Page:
Previously published at WGBHNews.org.
It was the summer of 2009, and the annual conference of the Association for Education in Journalism and Mass Communication was in town. A group of us went out to dinner at Legal Seafoods at the Pru. Among them was Tom Fiedler, dean of Boston University’s College of Communication and the former executive editor of the Miami Herald.
Fiedler held us in thrall with a blow-by-blow description of his best-known story: the sinking of Gary Hart’s 1988 presidential campaign aboard the good ship Monkey Business. It was the Herald that staked out Hart’s townhouse in Washington and learned that a woman named Donna Rice had been staying with him. Hart soon dropped out of the campaign; he later re-entered it but failed to gain any traction.
Last month The New York Times Magazine published a long excerpt from a book by Times political reporter (and Boston Globe alumnus) Matt Bai arguing that the Herald’s pursuit of Hart represented something new and disturbing in American politics: Journalists in the skeptical post-Watergate era were no longer willing to give politicians a pass on any misbehavior, including their sexual peccadilloes. Perhaps the most damning part of Bai’s piece was his discovery that Fiedler, who had long cited Hart’s challenge to “follow me around” as justification, had actually not learned of that challenge until after the Herald’s stakeout.
Now Fiedler has written a strong, thoughtful article for Politico Magazine in which he responds to Bai, taking the view that a presidential candidate’s lies should not be considered “inconsequential.” Fielder’s take on the “follow me around” matter is worth quoting in full:
For Bai, much hinges on the precise timing of this quote. He claims that the Herald used the “follow me around” challenge to justify its pursuit of Hart. This was dishonest, he suggests, because we couldn’t have known about it before the stakeout — the quote appeared in the [New York] Times on May 3, the same day our story ran. What Bai doesn’t acknowledge is that we didn’t need the [E.J.] Dionne quote for justification.
A week or so before the Herald and the Times’ articles ran, in an interview with me, Hart had been similarly dismissive of the womanizing allegations, saying, “I’ve been in public life for 15 years and I think that if there was anything about my background that anybody had any information on, they would bring it forward. But they haven’t.” The Hart quote I published wasn’t as dramatic as the one Hart provided to Dionne, but its intent was the same. And it was a lie. That’s not news?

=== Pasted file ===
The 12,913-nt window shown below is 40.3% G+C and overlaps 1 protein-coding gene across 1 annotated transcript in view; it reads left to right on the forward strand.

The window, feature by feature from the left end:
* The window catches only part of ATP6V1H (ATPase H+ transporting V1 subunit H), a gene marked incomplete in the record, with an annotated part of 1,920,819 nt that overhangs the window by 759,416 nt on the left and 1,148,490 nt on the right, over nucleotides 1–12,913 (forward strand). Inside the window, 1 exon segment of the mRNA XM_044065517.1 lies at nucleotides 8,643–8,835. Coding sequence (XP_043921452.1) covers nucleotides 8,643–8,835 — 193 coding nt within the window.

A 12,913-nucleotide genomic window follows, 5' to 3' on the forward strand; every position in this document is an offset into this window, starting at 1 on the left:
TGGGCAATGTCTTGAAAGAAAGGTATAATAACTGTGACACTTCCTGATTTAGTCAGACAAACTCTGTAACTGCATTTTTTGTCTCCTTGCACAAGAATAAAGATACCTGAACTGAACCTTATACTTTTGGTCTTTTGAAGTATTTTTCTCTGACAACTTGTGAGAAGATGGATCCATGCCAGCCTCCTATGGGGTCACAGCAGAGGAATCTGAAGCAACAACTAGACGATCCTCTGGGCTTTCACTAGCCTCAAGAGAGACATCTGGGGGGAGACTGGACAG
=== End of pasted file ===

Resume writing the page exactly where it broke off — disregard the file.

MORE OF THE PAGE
Fiedler’s purpose is not to discredit Bai. Indeed, Fiedler calls himself “a great admirer of Bai’s talents as a journalist and a writer.” But Fiedler does manage to provide a different context for why and how Hart’s downfall was covered. If you read Bai’s article, you owe it to yourself to read Fiedler’s as well.
(Disclosure: Fiedler is a friendly acquaintance and a colleague on WGBH’s “Beat the Press.”)
3 thoughts on “Matt Bai, Tom Fiedler set sail aboard the Monkey Business”
Dan – When I read the excerpt from Bai’s book, I knew that you would comment, and anticipated that you would, at the very least, soften the impact on Fiedler. My view is that Fiedler’s comments are disingenuous, and represent the kind of slippery rationalization that good journalists would never allow others to get away with. I think it is imperative that journalists hold themselves to the same standards they expect of others. And, in that context, it is clear that Fiedler milked the later dramatic quote in his own defense until he could no longer, and then invented another rationale for his behavior. He wants it both ways, and should no more be allowed to have it than anyone else.
Let me make sure I get this: you are commenting on Fiedler’s response to Bai’s take on what Fiedler did/didn’t do? Whoa, talk about a journalistic echo chamber!
@Bill, that’s what we do here at Media Nation. Maybe I can get Fiedler to post a comment reacting to my reaction, and then Bai to react to Fiedler.
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